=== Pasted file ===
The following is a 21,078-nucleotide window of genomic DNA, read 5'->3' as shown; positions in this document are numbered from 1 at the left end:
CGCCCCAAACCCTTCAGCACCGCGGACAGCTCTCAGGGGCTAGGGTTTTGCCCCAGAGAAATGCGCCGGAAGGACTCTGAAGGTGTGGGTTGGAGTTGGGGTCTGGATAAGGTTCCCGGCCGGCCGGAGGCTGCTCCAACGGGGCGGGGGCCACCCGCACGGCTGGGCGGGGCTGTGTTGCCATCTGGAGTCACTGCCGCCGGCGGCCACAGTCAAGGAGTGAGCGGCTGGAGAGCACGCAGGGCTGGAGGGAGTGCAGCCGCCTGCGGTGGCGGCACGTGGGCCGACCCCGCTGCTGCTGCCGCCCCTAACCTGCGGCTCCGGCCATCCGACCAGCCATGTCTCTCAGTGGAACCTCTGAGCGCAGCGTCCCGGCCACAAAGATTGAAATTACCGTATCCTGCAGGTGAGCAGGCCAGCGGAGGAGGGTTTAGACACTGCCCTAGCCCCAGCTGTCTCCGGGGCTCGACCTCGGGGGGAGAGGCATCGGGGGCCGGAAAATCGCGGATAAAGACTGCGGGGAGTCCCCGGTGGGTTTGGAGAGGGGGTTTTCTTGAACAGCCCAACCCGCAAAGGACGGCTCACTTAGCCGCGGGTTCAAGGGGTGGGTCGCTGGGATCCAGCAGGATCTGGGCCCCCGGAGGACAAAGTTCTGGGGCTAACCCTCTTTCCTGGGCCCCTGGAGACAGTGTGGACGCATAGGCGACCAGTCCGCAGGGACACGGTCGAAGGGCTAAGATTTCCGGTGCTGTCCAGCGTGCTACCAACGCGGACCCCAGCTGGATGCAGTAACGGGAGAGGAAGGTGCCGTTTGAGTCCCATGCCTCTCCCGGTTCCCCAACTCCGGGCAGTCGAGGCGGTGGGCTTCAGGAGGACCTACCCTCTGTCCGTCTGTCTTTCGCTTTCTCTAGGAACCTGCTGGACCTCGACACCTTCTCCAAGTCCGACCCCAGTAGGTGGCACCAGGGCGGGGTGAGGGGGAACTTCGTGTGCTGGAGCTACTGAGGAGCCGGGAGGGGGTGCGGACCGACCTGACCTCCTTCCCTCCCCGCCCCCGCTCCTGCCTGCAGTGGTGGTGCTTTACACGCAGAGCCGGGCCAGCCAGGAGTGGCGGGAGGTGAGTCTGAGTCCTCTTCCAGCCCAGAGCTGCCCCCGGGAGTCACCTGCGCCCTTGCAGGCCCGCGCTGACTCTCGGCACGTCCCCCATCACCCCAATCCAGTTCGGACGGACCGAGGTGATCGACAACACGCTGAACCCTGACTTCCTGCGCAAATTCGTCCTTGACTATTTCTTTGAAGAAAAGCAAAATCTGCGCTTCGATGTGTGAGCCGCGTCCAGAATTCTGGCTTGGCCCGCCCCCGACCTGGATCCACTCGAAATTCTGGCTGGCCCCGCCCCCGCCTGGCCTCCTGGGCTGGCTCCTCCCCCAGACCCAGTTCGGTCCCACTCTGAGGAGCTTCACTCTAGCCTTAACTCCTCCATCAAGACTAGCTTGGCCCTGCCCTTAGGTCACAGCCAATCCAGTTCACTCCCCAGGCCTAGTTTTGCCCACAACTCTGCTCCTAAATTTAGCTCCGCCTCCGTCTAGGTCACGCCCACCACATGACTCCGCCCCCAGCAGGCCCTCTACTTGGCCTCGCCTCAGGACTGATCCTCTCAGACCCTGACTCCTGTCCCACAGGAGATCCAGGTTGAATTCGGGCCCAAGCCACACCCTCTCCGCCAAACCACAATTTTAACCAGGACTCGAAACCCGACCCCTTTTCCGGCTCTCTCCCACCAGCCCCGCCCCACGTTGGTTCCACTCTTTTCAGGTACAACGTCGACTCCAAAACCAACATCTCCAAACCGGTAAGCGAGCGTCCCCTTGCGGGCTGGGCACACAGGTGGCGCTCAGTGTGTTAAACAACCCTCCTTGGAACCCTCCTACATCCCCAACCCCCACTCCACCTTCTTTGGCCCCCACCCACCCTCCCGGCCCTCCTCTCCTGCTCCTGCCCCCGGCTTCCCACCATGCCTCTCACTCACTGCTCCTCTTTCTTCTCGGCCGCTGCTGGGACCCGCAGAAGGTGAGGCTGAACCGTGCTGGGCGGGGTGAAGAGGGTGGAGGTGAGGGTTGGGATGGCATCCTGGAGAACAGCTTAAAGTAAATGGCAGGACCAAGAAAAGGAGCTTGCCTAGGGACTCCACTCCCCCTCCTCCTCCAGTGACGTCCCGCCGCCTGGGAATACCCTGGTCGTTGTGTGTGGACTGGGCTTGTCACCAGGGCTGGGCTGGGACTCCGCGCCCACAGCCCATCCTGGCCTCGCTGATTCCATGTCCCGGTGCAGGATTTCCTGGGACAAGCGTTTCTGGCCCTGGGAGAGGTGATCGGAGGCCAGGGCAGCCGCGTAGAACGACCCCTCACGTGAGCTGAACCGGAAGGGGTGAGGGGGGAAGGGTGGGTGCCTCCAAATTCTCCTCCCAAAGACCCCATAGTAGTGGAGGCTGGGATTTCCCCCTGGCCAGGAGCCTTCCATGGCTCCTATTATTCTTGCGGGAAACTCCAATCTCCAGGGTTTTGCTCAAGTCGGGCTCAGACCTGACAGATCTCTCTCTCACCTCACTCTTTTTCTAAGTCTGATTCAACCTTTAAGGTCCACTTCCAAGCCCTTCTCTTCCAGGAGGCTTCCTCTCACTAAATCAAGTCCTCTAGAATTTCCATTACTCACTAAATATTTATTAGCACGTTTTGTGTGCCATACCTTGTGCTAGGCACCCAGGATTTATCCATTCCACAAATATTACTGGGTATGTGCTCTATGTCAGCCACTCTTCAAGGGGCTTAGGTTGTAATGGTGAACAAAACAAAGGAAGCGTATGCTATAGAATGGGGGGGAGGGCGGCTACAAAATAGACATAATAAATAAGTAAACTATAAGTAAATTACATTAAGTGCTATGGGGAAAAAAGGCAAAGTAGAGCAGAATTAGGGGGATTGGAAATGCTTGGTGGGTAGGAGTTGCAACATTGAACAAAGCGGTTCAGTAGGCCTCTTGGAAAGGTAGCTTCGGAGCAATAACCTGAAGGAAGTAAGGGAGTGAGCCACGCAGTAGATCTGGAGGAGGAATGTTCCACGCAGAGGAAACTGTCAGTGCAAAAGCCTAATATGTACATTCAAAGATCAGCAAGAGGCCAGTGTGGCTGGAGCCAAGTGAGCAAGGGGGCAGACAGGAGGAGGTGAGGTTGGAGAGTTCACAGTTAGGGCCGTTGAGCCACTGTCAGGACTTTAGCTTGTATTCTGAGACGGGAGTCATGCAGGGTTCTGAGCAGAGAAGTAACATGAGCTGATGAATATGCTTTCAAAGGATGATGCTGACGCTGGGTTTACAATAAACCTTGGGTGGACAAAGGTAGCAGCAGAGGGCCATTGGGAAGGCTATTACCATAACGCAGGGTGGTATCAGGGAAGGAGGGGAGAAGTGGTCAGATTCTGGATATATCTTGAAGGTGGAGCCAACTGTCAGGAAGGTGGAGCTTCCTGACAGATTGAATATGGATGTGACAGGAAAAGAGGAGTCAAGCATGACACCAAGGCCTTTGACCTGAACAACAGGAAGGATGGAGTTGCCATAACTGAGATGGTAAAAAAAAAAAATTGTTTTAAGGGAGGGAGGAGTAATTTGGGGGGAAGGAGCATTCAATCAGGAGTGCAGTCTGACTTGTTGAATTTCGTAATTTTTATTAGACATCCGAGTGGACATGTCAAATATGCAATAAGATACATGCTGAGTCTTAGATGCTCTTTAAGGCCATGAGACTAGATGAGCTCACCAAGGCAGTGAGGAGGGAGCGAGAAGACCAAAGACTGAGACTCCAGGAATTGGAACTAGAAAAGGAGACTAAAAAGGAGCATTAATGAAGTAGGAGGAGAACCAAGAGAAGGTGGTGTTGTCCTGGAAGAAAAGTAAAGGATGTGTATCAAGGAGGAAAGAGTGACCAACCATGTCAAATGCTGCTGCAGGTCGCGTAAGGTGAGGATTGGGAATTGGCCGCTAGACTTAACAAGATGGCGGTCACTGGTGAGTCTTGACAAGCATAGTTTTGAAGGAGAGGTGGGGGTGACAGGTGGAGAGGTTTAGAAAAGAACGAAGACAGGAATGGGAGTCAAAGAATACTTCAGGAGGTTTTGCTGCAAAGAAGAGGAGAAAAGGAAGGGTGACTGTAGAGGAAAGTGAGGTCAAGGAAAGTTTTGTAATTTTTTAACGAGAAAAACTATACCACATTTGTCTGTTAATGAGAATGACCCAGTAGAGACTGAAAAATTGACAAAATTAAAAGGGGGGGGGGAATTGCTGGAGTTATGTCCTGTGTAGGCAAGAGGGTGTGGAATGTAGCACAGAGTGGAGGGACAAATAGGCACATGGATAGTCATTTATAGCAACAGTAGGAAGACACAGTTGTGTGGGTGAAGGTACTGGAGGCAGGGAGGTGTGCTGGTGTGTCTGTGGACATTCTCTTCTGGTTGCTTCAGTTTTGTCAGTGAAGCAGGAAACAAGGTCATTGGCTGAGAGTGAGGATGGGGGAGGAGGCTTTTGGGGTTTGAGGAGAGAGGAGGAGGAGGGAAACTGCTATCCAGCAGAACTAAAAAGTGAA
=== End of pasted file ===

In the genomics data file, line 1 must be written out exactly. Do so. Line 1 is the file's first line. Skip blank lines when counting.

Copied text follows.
The following is a 21,078-nucleotide window of genomic DNA, read 5'->3' as shown; positions in this document are numbered from 1 at the left end: